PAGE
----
Although he declined to talk about specific products that would release for the range in the coming year, Mr. Linder revealed that there will be opportunities to further strengthen the collection.
“If you look at Mido, you’ll find the collections arrayed like a pyramid. On top of that pyramid is the COSC 35 Chronometer; below that are what we call special movement, smaller complication – GMT, power reserve, chronograph. At the bottom we have the basic product equipped with a basic movement. For every collection, it’s the same.
“You can imagine that in Ocean Star today, we have both the top and the base, between which is where a lot of opportunities lie.
The Volume Factor
Ocean Star watches work at a depth of 600 meters, a rarity for a piece within its price range. But Mr. Linder pointed out that “price alone means nothing – it is relative. Everything is related to value for money. Within the Swatch Group, we may be able to offer a product at lower price than our sister brands; you will understand the reason when you go into the details – movements, special treatments, etc. In Swatch Group, every brand at every level is always trying to offer value for money within its price category, whether the watch is $1,500 or $15,000.”
Mr. Linder acknowledges that being part of the Group has distinct advantages, particularly where watch movements are concerned. “Normally, we have a leading brand initiating and launching a new development; later on, other brands also get (to use) it. By doing so, we reach the goal – the volumes – which key. If you want to offer a good price, it’s only possible if get the volumes. So, one brand will launch the movement, and the other brands can use it later on – it’s all based on quantity.”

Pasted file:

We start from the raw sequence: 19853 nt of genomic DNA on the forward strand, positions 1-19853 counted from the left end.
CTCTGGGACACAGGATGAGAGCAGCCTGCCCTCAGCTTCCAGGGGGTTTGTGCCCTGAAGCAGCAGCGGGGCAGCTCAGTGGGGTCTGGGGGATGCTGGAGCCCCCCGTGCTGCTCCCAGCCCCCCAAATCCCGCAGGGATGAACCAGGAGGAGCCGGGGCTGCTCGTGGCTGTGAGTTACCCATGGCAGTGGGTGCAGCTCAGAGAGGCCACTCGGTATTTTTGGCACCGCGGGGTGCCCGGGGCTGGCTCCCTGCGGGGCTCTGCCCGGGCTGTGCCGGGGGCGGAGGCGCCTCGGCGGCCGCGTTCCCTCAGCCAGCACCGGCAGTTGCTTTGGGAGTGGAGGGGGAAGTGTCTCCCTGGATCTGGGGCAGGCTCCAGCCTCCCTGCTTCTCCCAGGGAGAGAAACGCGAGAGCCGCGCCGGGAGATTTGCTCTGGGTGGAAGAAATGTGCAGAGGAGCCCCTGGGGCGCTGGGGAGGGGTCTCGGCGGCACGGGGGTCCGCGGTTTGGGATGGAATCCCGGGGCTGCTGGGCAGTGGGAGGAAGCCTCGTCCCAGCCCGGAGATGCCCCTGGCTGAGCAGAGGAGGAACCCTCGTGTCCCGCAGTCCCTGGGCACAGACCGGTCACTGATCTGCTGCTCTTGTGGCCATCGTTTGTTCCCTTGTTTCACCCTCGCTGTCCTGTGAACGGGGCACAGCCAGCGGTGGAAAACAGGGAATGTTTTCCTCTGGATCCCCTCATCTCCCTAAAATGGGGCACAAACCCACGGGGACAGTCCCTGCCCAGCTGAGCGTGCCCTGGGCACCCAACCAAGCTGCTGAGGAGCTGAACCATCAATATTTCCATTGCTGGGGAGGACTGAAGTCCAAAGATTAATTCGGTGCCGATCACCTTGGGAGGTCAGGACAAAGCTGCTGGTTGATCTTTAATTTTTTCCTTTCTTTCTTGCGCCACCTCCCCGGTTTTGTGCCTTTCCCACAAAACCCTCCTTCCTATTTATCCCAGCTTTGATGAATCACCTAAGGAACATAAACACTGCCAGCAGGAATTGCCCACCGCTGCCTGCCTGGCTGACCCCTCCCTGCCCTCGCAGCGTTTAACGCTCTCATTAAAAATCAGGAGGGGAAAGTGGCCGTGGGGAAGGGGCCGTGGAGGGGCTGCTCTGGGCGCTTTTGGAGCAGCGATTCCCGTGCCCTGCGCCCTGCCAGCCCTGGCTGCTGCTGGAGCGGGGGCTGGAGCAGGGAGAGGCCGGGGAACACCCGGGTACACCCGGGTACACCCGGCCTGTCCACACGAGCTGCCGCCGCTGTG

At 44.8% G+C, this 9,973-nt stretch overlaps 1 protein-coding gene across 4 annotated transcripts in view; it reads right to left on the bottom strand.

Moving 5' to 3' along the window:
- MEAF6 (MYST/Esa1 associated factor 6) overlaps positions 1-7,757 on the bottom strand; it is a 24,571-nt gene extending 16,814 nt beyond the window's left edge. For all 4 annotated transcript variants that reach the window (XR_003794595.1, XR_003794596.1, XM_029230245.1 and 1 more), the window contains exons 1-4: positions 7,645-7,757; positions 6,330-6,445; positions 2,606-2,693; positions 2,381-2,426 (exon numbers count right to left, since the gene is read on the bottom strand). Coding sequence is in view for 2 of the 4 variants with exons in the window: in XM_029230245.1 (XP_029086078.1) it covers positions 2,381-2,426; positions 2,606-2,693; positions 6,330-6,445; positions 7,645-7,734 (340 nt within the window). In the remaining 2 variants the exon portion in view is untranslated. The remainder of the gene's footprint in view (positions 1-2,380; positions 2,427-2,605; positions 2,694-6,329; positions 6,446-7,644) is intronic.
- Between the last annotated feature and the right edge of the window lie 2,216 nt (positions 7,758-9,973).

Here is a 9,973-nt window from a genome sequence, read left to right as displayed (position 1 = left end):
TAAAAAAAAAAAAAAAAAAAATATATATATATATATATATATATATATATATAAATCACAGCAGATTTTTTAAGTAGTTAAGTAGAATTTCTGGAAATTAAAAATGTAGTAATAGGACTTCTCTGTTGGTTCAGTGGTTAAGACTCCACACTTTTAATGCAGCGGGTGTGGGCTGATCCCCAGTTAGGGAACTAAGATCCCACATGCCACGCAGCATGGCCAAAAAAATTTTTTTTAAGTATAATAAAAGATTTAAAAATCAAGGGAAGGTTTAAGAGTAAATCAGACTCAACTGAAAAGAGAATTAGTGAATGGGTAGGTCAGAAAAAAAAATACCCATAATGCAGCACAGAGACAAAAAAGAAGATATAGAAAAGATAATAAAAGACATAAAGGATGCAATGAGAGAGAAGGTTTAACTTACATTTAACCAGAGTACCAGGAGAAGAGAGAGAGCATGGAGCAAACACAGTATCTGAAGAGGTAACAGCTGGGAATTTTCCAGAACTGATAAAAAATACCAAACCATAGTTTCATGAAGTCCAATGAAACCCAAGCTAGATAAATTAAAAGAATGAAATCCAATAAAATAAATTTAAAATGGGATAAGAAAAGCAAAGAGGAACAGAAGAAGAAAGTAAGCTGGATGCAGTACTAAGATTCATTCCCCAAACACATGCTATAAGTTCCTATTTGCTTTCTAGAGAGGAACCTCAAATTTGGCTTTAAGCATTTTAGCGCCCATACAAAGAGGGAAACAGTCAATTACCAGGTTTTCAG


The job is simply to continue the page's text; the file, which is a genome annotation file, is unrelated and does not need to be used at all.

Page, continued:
That is among the strengths of the Swatch Group, Mr. Linder says. “We have a lot of ‘volume brands’, a lot of factories, R&D centers and people who are constantly working on improvements. Sometimes we get the innovation from a luxury brand within the Group, sometimes we start it ourselves depending on the situation.”
Every brand within the Group has the opportunity to bring out innovation, Mr. Linder shares. However, this is restricted to each brand’s price positioning which must be upheld. “We can invent something that is outstanding, but if it will raise the cost of our watches to $15,000, that’s not Mido’s business anymore. Other brands are more suitable to use such technologies. This is a matter of being able to invent within the price category we are in."